First Trust Value Line Dividend Index Fund Is Overvalued – Wait For A Pullback

ETFS

ETF Overview

First Trust Value Line Dividend Index Fund (FVD) focuses on dividend stocks based on Value Line’s safety ranking. The safety ranking is based on stock price stability as well as financial strength of these stocks. FVD’s portfolio of stocks are constructed based on equal-weightings and rebalances every month. FVD’s portfolio has higher exposure to defensive sectors than other dividend ETFs. Therefore, it may outperform in an economic downturn but underperform in an economic expansion. FVD is currently overvalued due to its exposure to the utilities sector. We think investors may want to wait for a pullback before initiating a position.

Chart

Data by YCharts

Fund Analysis

Portfolio construction focusing on safety rather than yield

Unlike many other funds that include stocks in their portfolio based on dividend yields, FVD selects stocks based on Value Line’s safety ranking. The safety ranking is based on the stock’s price stability (past 5-year weekly volatility) and financial strength rating. This selection criteria is beneficial as it will not blindly choose high-yielding stocks that have inferior balance sheets or with high payout ratios. The fact that the selection ranking based on stock volatility also adds another safety nest as lower volatility stocks reduce the chance of selecting high-risk stocks where earnings can fluctuate quickly (e.g. cyclical stocks).

Slightly higher exposure to defensive sectors

FVD’s selection criteria helps it to reduce its exposure to cyclical stocks. In fact, cyclical stocks such as stocks in financials, industrials, information technology, materials and energy sector represent only about 46% of its total portfolio. The rest are mostly defensive stocks. As can be seen from the chart below, utilities, consumer staples, healthcare, real estate, and communication services represent about 48% of its total portfolio.



Source: First Trust Website

FVD’s slightly higher exposure to defensive sectors can be advantageous in an economic downturn, or when the uncertainties are high. This is because capitals tend to flow from cyclical sectors to defensive sectors. This is evident in the fact that FVD outperformed other dividend ETFs that have higher exposure to cyclical sectors in 2019. As can be seen from the chart below, FVD’s fund price increased by 20% since the beginning of this year. This is much better than Vanguard High Dividend Yield ETF’s (VYM) 14.4%. For the reader’s information, VYM has higher exposure to cyclical sectors than FVD.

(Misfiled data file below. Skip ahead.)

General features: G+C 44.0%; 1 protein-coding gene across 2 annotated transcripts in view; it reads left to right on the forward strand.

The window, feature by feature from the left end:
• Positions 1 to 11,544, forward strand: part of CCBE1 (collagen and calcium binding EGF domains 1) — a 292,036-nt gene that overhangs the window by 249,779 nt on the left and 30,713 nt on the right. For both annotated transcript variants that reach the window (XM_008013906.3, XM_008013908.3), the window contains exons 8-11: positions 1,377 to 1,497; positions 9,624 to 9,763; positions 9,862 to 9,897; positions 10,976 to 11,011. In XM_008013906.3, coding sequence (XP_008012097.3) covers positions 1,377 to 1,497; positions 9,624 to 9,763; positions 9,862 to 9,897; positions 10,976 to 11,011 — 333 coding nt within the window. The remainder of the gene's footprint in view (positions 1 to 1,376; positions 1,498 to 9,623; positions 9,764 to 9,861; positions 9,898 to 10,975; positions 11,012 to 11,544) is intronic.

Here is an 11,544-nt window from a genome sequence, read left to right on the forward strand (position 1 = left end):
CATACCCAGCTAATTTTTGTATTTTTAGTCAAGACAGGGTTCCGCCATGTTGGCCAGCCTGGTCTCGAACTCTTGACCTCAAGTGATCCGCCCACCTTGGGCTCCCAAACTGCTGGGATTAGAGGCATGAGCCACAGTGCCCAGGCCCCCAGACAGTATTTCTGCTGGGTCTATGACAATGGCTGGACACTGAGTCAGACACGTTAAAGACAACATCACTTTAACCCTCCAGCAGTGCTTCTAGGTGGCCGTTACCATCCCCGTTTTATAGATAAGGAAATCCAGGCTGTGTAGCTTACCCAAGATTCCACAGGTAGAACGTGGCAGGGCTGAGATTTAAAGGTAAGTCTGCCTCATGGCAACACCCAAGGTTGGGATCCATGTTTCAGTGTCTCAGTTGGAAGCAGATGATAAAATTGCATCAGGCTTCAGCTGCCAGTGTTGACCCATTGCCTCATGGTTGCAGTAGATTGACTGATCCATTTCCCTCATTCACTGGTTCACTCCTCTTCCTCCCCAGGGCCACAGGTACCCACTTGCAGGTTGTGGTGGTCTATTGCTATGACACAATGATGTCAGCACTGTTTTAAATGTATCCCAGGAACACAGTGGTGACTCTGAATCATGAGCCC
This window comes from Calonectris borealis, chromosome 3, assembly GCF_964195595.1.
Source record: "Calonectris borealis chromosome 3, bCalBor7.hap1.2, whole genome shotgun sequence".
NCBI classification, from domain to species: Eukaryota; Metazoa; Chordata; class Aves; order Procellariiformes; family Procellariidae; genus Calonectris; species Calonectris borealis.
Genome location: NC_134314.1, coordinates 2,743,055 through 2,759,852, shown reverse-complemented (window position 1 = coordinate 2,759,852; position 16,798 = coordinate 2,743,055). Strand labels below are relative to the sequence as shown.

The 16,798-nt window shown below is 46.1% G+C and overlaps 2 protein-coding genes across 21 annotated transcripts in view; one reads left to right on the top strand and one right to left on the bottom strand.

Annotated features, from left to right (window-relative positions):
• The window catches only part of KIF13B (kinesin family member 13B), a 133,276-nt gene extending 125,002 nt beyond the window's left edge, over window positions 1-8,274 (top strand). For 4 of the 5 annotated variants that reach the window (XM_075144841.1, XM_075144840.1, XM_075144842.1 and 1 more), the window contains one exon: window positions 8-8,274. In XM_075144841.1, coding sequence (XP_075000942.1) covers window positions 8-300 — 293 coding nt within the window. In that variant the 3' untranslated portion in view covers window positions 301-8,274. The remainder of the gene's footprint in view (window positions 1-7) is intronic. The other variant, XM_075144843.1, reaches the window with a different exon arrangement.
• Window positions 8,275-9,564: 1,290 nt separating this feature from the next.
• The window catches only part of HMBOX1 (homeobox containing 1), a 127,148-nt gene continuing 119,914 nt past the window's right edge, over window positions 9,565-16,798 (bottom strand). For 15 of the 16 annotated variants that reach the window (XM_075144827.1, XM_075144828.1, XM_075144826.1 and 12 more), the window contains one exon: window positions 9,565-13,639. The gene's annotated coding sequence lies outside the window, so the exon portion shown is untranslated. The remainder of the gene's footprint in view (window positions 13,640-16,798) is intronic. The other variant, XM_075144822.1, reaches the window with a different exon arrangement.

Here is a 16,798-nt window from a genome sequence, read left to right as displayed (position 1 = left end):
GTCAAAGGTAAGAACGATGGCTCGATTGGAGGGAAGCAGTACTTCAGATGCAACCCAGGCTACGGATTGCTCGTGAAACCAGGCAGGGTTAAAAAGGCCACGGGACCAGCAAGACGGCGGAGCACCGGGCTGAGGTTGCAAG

Chart

Data by YCharts

FVD appears to be expensive

Below is a table that compares the valuation of FVD to the Vanguard High Dividend ETF (VYM) and the S&P 500 Index.

As at 2019/10/24

FVD

VYM

S&P 500 Index

Forward P/E Ratio

16.88x

14.62x

18.08x

Dividend Yield (%)

2.19%

3.14%

1.83%

Sales Growth (%)

5.04%

4.43%

7.05%

Cash Flow Growth (%)

6.41%

8.75%

13.32%

Source: Morningstar, Created by author

FVD’s forward P/E ratio of 16.88x is several multiples higher than VYM. This is not surprising, given its nearly 22% exposure to the utilities sector. This sector’s valuation has expanded significantly in the past year expanding by several multiples to over 21x. While FVD has a higher valuation than VYM, its cash flow growth rate of 6.41% is lower than VYM’s 8.75%. Therefore, we think FVD is overvalued right now. In addition, if the U.S. economy stabilizes and GDP growth re-accelerates, share prices of stocks in defensive sectors may be under pressure as capital flows from defensive sectors towards cyclical sectors.

Risks And Challenges

Since FVD rebalances its portfolio every month and caps each stock’s weighting to 0.5%, the turnover ratio can be quite high. In fact, its 2018 turnover ratio is 58%. In addition, FVD’s management expense ratio of 0.70% is also quite high.

Investor Takeaway

We like FVD’s selection criteria to focus on safety. However, its shares are currently overvalued due to its higher exposure to defensive sectors especially the utilities sector. Therefore, we think investors may want to wait for a pullback before initiating a position.

Disclosure: I/we have no positions in any stocks mentioned, and no plans to initiate any positions within the next 72 hours. I wrote this article myself, and it expresses my own opinions. I am not receiving compensation for it (other than from Seeking Alpha). I have no business relationship with any company whose stock is mentioned in this article.

Additional disclosure: This is not financial advice and that all financial investments carry risks. Investors are expected to seek financial advice from professionals before making any investment.

Products You May Like